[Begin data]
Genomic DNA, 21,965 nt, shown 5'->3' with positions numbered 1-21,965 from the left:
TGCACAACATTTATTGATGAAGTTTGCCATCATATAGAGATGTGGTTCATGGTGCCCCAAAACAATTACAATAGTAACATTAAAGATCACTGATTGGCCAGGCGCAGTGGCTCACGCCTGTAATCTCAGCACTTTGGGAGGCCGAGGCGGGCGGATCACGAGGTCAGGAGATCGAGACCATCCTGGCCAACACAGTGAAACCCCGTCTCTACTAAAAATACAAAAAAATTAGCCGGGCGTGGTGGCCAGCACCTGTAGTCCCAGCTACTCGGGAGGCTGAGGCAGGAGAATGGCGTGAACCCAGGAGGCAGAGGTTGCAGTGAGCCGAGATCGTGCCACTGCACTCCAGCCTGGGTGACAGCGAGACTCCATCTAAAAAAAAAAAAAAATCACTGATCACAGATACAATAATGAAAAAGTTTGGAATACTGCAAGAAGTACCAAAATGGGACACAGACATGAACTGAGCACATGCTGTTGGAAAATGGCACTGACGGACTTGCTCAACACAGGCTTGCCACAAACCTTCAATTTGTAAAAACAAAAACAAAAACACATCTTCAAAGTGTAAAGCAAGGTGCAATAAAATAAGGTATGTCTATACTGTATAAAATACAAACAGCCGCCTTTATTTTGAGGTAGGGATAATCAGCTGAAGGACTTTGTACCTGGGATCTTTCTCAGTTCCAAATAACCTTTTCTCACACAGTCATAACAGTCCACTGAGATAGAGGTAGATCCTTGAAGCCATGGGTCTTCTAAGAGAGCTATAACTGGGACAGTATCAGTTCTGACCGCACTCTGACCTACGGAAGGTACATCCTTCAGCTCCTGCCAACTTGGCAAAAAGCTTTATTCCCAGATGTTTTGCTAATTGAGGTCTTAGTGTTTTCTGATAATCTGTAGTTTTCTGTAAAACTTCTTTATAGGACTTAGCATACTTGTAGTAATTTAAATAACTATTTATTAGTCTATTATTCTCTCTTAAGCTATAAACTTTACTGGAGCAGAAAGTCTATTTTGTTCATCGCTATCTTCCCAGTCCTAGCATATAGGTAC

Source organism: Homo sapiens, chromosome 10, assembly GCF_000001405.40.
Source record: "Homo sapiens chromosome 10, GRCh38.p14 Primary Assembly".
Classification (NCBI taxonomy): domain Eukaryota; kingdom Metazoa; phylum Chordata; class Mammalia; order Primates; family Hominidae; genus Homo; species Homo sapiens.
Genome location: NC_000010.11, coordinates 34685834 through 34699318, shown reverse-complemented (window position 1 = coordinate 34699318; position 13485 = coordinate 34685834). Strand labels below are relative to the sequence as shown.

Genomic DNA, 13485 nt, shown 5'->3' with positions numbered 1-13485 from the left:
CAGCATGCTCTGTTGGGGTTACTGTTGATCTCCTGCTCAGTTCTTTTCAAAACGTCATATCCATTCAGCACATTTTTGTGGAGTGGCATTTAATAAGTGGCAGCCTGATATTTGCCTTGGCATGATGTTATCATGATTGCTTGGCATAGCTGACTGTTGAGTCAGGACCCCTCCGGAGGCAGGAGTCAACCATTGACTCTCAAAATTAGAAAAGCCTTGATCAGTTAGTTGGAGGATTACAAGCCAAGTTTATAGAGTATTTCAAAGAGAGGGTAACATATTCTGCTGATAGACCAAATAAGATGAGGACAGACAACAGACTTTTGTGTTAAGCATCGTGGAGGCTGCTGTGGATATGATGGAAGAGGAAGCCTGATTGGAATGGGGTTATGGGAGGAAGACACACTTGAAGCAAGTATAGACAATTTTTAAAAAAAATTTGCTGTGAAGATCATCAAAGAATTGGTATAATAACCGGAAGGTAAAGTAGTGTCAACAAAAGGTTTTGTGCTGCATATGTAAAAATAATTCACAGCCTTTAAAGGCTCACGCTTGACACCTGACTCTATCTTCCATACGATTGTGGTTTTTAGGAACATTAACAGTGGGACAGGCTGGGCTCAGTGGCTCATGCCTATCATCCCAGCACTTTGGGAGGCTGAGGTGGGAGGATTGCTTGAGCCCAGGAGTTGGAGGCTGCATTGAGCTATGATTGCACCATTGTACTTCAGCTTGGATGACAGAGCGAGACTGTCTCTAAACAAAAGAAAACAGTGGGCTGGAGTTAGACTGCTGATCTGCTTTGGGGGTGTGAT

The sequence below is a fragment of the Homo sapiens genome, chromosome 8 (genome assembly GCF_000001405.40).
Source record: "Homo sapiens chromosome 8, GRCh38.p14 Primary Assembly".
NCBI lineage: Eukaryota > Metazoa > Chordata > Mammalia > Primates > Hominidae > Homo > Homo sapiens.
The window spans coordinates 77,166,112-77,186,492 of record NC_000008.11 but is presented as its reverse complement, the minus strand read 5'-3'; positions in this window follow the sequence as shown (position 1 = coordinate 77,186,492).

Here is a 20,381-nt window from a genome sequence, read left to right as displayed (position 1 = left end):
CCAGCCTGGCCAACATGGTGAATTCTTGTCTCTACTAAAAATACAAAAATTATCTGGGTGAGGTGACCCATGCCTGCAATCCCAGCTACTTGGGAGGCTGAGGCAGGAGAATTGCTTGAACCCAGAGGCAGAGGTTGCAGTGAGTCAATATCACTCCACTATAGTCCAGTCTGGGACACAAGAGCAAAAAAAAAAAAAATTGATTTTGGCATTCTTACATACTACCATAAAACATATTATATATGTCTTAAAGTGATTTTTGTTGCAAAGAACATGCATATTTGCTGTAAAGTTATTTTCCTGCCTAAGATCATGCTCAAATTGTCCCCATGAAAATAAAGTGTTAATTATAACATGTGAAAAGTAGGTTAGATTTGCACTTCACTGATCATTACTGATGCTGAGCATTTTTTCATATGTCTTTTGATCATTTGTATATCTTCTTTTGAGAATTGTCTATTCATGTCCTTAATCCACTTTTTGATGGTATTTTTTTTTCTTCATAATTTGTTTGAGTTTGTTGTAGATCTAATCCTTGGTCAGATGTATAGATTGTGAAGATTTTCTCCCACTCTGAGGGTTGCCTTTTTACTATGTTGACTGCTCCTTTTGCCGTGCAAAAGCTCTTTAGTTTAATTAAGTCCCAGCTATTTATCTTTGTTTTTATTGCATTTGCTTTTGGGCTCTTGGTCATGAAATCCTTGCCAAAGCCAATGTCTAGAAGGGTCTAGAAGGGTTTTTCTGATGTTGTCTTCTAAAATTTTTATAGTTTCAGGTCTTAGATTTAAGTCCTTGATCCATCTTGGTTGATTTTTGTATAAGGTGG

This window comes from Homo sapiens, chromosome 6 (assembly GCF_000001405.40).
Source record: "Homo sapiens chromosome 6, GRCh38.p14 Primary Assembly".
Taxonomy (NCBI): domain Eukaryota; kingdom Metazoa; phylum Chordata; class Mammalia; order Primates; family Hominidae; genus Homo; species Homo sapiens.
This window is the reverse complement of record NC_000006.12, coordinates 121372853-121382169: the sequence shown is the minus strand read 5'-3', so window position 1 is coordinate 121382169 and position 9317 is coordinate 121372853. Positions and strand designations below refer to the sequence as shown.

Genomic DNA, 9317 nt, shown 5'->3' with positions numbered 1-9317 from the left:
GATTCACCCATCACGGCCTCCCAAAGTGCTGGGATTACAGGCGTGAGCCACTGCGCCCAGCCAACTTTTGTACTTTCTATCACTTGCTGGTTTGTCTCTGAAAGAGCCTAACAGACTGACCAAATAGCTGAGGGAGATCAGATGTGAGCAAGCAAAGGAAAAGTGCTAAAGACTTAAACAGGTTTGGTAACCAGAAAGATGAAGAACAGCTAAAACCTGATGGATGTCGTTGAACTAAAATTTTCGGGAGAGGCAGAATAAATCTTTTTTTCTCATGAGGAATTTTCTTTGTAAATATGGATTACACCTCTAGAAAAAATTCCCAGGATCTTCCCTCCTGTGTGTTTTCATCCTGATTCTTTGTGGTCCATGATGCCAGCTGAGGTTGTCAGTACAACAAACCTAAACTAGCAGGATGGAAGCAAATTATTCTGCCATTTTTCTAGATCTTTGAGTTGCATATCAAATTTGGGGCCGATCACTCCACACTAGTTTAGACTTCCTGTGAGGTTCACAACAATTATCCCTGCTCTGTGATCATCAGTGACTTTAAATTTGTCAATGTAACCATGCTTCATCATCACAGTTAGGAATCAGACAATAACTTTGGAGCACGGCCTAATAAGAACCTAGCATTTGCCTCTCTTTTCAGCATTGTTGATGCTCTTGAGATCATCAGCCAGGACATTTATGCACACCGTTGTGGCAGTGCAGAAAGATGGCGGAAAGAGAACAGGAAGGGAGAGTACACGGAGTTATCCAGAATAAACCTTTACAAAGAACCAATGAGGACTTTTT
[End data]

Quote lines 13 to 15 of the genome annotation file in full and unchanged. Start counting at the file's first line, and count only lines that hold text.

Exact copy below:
Here is a 20,381-nt window from a genome sequence, read left to right as displayed (position 1 = left end):
CCAGCCTGGCCAACATGGTGAATTCTTGTCTCTACTAAAAATACAAAAATTATCTGGGTGAGGTGACCCATGCCTGCAATCCCAGCTACTTGGGAGGCTGAGGCAGGAGAATTGCTTGAACCCAGAGGCAGAGGTTGCAGTGAGTCAATATCACTCCACTATAGTCCAGTCTGGGACACAAGAGCAAAAAAAAAAAAAATTGATTTTGGCATTCTTACATACTACCATAAAACATATTATATATGTCTTAAAGTGATTTTTGTTGCAAAGAACATGCATATTTGCTGTAAAGTTATTTTCCTGCCTAAGATCATGCTCAAATTGTCCCCATGAAAATAAAGTGTTAATTATAACATGTGAAAAGTAGGTTAGATTTGCACTTCACTGATCATTACTGATGCTGAGCATTTTTTCATATGTCTTTTGATCATTTGTATATCTTCTTTTGAGAATTGTCTATTCATGTCCTTAATCCACTTTTTGATGGTATTTTTTTTTCTTCATAATTTGTTTGAGTTTGTTGTAGATCTAATCCTTGGTCAGATGTATAGATTGTGAAGATTTTCTCCCACTCTGAGGGTTGCCTTTTTACTATGTTGACTGCTCCTTTTGCCGTGCAAAAGCTCTTTAGTTTAATTAAGTCCCAGCTATTTATCTTTGTTTTTATTGCATTTGCTTTTGGGCTCTTGGTCATGAAATCCTTGCCAAAGCCAATGTCTAGAAGGGTCTAGAAGGGTTTTTCTGATGTTGTCTTCTAAAATTTTTATAGTTTCAGGTCTTAGATTTAAGTCCTTGATCCATCTTGGTTGATTTTTGTATAAGGTGG

This window comes from Homo sapiens, chromosome 6 (assembly GCF_000001405.40).